Next video in the Heads series: |How to use an alcoholmeter|
Hi folks, and welcome back for another Heads episode. Along with the alcoholmeter, the hydrometer is one of the most important and cheapest tools that you can buy. The hydrometer measures the specific gravity of water that has some sugar content. This is usually your mash before you ferment it. The hydrometer can help you measure the specific gravity of water with sugar in it. This specific gravity will help you get an estimated alcohol by volume of your mash once it has completed fermentation.
So, the basic way that the hydrometer works is that it is a glass tube that is hollow, with a weight in the bottom. It is calibrated to plain water, so, basically, when you put it in just plain old tap water at a certain temperature, it will rest at a certain level, which is this 1.0 mark at the top. As you add sugar to the water, the density of the water actually increases and the hydrometer will float more, revealing a potential alcohol by volume, a brix number, or a specific gravity number. This is a triple-scale hydrometer, but you may also find them in double scale or just single scale.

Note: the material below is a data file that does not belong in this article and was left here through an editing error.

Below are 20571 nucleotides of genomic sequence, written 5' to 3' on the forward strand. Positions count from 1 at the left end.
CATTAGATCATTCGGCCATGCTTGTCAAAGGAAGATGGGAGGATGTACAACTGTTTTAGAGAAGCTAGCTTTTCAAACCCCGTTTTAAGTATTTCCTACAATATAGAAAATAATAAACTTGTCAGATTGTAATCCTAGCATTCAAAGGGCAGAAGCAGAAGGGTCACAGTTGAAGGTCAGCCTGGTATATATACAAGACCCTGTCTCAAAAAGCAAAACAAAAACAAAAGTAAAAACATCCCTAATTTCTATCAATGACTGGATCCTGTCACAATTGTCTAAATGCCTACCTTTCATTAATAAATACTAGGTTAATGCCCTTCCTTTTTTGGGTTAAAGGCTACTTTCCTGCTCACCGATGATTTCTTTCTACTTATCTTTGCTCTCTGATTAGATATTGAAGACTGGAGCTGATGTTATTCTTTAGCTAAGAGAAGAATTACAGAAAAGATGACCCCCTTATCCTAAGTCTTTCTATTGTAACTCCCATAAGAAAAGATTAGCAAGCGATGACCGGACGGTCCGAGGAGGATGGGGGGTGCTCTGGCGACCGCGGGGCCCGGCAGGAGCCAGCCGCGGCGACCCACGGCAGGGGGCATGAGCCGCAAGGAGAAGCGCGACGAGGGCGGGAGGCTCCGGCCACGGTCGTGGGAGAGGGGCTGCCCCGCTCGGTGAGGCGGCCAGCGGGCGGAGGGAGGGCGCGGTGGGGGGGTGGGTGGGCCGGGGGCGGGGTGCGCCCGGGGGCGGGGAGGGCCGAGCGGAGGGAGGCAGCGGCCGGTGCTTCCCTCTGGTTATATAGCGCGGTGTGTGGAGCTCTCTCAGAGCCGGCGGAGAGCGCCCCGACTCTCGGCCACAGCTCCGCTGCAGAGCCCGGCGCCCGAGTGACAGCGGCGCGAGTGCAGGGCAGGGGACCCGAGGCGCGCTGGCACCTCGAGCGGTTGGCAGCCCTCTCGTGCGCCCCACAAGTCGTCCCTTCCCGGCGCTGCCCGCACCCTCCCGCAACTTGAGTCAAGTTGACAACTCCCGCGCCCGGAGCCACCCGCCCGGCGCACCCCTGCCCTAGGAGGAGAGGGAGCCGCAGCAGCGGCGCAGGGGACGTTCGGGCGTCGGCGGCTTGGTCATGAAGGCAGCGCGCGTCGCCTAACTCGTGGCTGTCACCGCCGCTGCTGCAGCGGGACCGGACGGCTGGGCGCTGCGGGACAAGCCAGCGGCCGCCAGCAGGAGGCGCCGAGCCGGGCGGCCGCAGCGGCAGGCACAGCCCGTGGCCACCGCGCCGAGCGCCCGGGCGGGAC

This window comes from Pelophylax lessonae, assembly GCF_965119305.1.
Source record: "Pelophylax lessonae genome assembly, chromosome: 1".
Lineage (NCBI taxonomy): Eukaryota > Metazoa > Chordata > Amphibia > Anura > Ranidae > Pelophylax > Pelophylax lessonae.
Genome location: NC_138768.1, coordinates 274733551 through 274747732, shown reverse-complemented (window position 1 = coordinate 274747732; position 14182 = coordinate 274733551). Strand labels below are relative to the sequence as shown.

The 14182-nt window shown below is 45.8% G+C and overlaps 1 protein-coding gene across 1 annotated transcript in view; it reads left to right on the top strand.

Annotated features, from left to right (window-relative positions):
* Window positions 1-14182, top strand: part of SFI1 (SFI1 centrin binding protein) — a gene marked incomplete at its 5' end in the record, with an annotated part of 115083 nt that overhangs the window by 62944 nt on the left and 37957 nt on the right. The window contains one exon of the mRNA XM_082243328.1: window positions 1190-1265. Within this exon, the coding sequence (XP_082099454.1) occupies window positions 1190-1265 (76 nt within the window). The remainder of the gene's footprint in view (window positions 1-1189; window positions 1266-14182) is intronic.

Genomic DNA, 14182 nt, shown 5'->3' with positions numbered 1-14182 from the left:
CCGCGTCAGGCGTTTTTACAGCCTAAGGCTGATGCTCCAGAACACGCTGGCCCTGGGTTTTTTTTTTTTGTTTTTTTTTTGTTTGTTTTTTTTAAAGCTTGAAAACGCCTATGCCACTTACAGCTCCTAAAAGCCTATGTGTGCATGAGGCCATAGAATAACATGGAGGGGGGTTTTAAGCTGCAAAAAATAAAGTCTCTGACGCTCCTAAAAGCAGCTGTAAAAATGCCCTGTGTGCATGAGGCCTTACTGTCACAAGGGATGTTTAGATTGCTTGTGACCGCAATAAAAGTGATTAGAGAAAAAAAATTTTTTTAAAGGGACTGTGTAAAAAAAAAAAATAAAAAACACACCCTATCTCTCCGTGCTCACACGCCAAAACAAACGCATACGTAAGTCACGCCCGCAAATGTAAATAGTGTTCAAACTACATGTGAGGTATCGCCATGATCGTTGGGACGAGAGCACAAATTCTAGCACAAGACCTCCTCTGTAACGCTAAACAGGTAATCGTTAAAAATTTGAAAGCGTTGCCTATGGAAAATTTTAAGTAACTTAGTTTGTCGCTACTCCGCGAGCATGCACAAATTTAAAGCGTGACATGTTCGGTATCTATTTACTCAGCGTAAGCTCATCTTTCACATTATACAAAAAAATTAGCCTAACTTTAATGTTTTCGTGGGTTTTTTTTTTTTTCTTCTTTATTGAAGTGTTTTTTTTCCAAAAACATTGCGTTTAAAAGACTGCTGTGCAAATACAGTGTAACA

So, to demonstrate, we’ll add water to this test beaker and keep the hydrometer from rolling away. So, as I mentioned, you can see that the hydrometer basically sinks all the way to the bottom of the liquid with the calibration reading almost exactly 1.00. However, if you take the same water, add a little bit of sugar, mix it up a little bit, and add it to the same test beaker with the same hydrometer, you will notice that it floats slightly higher. So, usually, this is used with your wort, whether it is just a sugar and turbo yeast wash, or a whiskey wash. Once you drain that liquid off the grains you can get a sample, fill this test beaker, and use the hydrometer to determine how much alcohol by volume that wash will potentially yield (that is, assuming all the sugar is fermented).
Thanks for tuning in, and we’ll see you next time!